From what I understand, lifting lower weights for more reps builds more endurance, and lifting heavier weights with less reps builds more muscle. I'd like to have both. I was told that if you lift heavy weights for low reps with lots of sets and low times in between sets it grows muscle and endurance in a balanced manner. Is that true? Does anyone else have any tips? Having some muscle mass in addition to strength would be nice too, as I'm a pretty scrawny guy.
Why do you want muscular endurance? Are you a sports player? Or do you have any particular goals? If you're just looking to pack on some muscle then do StrongLifts or something similar. The endurance will handle itself later on.
Lots of people view muscular endurance like they do flexibility. Everyone says they should have it so they feel they need it. But you should really reflect what you need to do in life. If you are creaky and in pain do some more flexibility work. If you're puffed doing something you love or held back from some of your goals because of a lack of endurance work on it. If not, if strength and mass are your main goals, then find a program that leads you up to lifting heavy.
The guys on here will be able to give you more exact recommendations of what but StrongLifts always looked like a good program to me. I don't lift weights (just do body weight stuff) so I'll hand over to the others now.
Squats and milk.
You forget deadlifts. I found squats great for leg and glute development, but for overall thickening, size and strength I found deadlifts to be King.
And they suck way more than squats, lol.
Are you doing high bar or low bar squats? I like deads more than squats. Less pressure on my body. Squats and milk though, is a foundation program. Supposed to be done for about six weeks only. For thickening, size and strength; clean and press worked for me.
Thought you began with Starting Strength?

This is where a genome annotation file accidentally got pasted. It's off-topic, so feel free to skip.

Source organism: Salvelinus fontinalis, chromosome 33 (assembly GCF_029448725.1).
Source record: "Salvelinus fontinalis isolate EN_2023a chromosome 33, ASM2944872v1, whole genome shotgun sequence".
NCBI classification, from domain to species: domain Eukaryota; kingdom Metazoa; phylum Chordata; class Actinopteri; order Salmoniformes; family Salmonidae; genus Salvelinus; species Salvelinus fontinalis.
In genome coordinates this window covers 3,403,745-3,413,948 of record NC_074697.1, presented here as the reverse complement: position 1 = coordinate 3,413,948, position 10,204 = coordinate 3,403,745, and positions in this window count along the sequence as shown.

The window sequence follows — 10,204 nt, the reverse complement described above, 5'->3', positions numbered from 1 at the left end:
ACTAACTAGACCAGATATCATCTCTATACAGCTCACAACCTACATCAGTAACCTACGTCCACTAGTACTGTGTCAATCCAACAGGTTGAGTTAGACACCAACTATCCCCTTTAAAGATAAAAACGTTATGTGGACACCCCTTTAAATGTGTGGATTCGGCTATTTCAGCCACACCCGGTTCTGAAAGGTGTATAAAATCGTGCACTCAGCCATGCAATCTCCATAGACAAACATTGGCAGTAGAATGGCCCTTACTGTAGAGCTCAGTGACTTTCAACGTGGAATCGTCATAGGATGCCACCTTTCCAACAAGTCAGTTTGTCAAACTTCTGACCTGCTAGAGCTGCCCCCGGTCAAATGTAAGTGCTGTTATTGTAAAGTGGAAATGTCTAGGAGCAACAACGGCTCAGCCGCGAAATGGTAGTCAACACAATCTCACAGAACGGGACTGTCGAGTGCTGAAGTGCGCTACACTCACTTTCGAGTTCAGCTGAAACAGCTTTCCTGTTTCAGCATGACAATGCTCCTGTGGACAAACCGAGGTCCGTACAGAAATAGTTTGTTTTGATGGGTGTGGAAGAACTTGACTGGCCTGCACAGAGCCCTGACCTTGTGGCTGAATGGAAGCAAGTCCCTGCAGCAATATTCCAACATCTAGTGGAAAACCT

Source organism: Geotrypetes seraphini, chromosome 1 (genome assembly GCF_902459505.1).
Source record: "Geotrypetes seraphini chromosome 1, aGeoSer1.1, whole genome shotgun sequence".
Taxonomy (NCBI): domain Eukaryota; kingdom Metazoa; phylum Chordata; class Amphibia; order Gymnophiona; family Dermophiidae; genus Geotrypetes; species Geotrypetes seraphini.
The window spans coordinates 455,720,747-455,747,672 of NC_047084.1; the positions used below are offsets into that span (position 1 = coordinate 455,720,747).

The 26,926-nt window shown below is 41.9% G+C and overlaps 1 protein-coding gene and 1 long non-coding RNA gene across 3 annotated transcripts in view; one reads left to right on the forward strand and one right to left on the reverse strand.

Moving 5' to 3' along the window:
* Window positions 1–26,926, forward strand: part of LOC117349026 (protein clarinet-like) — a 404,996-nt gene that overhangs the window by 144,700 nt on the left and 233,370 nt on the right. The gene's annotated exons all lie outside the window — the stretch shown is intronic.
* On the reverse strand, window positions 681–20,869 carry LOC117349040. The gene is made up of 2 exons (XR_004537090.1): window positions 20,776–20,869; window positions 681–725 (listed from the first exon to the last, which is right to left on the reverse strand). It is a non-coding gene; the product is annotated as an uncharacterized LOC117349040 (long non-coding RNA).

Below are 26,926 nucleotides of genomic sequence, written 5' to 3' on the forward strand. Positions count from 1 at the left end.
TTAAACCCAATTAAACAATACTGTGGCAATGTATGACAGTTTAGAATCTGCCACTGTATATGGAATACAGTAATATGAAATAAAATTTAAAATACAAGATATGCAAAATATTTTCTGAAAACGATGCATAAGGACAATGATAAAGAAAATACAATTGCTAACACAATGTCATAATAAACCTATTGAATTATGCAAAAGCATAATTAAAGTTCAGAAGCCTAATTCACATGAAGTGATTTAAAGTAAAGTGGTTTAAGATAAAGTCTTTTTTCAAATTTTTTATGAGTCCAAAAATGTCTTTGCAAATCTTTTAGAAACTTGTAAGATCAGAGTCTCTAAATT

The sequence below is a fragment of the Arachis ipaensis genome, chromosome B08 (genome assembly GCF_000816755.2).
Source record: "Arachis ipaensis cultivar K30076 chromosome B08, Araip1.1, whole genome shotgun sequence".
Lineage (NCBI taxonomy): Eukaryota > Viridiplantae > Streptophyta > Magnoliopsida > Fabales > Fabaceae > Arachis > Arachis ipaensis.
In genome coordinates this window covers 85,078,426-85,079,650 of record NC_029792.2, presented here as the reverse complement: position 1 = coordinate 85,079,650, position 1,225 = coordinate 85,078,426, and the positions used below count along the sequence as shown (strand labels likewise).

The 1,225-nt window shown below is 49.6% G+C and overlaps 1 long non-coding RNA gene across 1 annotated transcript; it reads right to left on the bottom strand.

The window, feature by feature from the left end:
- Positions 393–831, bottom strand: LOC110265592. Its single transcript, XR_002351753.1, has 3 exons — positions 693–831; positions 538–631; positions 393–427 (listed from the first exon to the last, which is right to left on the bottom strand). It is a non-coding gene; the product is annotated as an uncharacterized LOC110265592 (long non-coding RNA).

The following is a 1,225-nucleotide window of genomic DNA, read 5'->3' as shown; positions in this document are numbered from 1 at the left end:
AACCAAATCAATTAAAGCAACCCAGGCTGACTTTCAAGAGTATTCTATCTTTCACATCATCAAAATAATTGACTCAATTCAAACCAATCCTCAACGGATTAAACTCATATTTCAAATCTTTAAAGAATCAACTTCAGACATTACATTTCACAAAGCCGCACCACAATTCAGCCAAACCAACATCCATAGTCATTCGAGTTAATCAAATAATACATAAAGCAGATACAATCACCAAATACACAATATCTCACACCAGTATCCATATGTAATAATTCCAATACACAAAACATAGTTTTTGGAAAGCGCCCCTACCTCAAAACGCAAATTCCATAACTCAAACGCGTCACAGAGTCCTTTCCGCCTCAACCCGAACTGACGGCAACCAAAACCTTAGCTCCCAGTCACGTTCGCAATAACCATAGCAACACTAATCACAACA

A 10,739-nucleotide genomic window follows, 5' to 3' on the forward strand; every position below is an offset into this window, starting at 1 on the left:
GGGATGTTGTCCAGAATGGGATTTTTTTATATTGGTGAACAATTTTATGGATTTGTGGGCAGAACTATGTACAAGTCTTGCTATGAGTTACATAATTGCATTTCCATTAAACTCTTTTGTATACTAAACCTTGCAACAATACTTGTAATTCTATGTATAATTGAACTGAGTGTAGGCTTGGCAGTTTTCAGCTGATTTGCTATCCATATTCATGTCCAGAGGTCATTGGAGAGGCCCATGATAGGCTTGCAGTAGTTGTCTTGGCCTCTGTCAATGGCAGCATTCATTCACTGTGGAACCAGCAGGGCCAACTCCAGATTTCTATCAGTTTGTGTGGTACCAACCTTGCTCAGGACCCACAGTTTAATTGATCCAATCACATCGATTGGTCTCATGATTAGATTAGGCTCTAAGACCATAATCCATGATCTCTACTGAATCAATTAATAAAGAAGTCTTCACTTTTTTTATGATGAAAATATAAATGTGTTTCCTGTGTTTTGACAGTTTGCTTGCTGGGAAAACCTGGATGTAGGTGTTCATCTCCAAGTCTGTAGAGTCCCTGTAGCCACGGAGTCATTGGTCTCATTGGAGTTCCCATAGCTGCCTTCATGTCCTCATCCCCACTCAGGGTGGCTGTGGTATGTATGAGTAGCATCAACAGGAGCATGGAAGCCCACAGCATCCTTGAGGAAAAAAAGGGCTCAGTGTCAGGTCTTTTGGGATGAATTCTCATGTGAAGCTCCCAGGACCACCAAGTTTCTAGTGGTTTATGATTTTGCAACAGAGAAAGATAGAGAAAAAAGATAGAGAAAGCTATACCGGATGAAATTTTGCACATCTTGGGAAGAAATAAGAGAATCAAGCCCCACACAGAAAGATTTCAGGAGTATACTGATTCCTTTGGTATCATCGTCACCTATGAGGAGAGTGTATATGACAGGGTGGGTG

Wouldn't squats just improve your lower body?
No, I'll point you to this article until one of the guys here who lifts gives you a more complete answer. Also remember, when that bar starts getting heavy holding it across your back and keeping good posture is going to start working pretty much everything.
Liam's article hit it. Pretty much the only muscle groups not directly touched by squats are chest and grip. And, as the article states in point one, they'll be hit indirectly, especially once you go heavy. Squats are a true full body exercise.
If you go to www.stronglifts.com on the left you can put in your name and email and get a book that goes through the entire program and explains the lifts, has success stories, etc. I'd suggest getting it, reading it and seeing if it is something that fits your goals.
I've seen a lot of stuff in Men's Health that talks about designing programs around activities done during manual labor. Axe, sledge hammer, I know shoveling works pretty well, so does roofing. That kind of stuff will satisfy stronger/more endurance. Actually working hard will make you eat more and eating more will put on weight. As long as you consume more calories than you burn. I'm not very big either. . .but two of me can move an upright piano and then go do something else the rest of the day. Some of the "big guys" move the piano and their done for. . . more than size. . . you may not have the right fast/slow twitch muscle balance to get big. . . but you can turn it into steel. . . look at Bruce Lee.